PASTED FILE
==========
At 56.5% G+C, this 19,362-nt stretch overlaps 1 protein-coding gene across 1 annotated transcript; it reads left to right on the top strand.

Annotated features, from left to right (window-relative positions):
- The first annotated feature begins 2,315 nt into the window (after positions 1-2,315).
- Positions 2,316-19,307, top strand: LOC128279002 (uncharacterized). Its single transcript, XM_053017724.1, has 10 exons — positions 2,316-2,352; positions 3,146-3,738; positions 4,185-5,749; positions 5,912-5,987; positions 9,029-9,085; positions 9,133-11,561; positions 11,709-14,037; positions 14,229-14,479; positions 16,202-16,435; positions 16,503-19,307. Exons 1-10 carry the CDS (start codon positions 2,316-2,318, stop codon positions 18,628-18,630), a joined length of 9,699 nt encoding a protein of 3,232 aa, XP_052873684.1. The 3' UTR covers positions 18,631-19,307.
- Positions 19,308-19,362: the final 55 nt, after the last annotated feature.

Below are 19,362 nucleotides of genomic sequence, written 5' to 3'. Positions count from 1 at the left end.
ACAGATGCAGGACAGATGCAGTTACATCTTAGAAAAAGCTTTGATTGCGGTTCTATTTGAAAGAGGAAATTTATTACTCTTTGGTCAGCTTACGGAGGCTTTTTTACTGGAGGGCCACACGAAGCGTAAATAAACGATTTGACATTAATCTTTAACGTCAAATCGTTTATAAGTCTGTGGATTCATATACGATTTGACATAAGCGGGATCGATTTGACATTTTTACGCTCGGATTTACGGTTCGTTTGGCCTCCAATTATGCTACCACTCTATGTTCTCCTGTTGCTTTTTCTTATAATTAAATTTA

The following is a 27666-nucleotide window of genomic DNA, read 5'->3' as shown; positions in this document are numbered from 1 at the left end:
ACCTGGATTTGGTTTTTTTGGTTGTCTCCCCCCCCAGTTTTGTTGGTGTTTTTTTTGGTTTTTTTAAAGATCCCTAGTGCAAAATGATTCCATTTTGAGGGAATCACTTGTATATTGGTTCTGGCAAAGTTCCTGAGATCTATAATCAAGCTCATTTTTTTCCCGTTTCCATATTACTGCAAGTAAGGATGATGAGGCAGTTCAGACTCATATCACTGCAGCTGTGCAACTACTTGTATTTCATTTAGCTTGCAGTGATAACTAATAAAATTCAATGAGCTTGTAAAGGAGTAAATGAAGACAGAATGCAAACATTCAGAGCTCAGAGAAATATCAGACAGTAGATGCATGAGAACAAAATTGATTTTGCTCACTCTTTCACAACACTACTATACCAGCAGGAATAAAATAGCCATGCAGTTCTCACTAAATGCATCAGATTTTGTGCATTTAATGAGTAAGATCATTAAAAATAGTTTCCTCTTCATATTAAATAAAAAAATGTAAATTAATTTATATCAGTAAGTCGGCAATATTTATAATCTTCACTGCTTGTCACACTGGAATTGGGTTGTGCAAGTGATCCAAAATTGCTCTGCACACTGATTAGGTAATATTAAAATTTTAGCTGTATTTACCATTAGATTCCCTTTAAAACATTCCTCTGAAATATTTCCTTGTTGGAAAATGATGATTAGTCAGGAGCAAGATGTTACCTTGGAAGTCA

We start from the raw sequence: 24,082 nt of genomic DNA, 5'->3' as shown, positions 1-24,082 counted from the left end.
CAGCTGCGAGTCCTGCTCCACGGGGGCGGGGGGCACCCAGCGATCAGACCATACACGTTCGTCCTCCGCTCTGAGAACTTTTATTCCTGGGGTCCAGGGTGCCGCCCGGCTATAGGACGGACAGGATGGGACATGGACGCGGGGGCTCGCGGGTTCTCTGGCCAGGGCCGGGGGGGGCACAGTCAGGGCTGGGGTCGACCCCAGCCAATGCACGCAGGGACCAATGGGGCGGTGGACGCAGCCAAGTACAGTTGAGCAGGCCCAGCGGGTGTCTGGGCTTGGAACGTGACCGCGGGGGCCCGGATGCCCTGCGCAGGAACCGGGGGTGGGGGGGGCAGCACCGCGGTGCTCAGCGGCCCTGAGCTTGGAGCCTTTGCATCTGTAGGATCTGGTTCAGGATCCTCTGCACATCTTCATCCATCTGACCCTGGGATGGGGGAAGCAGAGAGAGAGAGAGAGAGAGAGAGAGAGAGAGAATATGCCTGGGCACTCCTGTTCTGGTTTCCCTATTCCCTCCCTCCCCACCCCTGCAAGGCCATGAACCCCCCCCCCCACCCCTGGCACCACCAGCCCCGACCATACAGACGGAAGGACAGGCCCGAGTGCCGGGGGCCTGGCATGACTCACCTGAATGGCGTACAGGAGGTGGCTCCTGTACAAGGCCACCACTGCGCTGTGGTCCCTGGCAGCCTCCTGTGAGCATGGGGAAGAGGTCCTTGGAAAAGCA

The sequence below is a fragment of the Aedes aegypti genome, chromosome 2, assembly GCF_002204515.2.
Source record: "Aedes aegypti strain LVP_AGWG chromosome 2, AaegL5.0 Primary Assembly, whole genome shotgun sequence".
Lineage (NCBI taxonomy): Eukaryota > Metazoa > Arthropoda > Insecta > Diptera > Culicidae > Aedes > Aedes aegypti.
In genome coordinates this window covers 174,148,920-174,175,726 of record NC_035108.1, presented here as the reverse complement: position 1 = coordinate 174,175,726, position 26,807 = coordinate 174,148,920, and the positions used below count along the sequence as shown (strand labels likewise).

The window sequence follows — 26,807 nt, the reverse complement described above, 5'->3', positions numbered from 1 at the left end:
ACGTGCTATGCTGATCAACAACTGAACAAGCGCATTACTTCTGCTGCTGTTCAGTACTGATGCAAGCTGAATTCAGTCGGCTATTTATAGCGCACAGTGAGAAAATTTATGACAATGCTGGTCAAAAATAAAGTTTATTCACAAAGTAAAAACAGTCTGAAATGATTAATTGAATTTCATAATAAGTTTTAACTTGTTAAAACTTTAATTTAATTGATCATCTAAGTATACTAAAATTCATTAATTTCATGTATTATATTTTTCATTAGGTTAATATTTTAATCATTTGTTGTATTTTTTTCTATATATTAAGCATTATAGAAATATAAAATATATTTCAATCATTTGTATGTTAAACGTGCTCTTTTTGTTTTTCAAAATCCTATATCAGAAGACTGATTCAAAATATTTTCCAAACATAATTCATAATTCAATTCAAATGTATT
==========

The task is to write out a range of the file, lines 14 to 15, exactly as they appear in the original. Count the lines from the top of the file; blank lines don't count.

Lineage (NCBI taxonomy): Eukaryota > Metazoa > Arthropoda > Insecta > Diptera > Culicidae > Aedes > Aedes aegypti.
In genome coordinates this window covers 174,148,920-174,175,726 of record NC_035108.1, presented here as the reverse complement: position 1 = coordinate 174,175,726, position 26,807 = coordinate 174,148,920, and the positions used below count along the sequence as shown (strand labels likewise).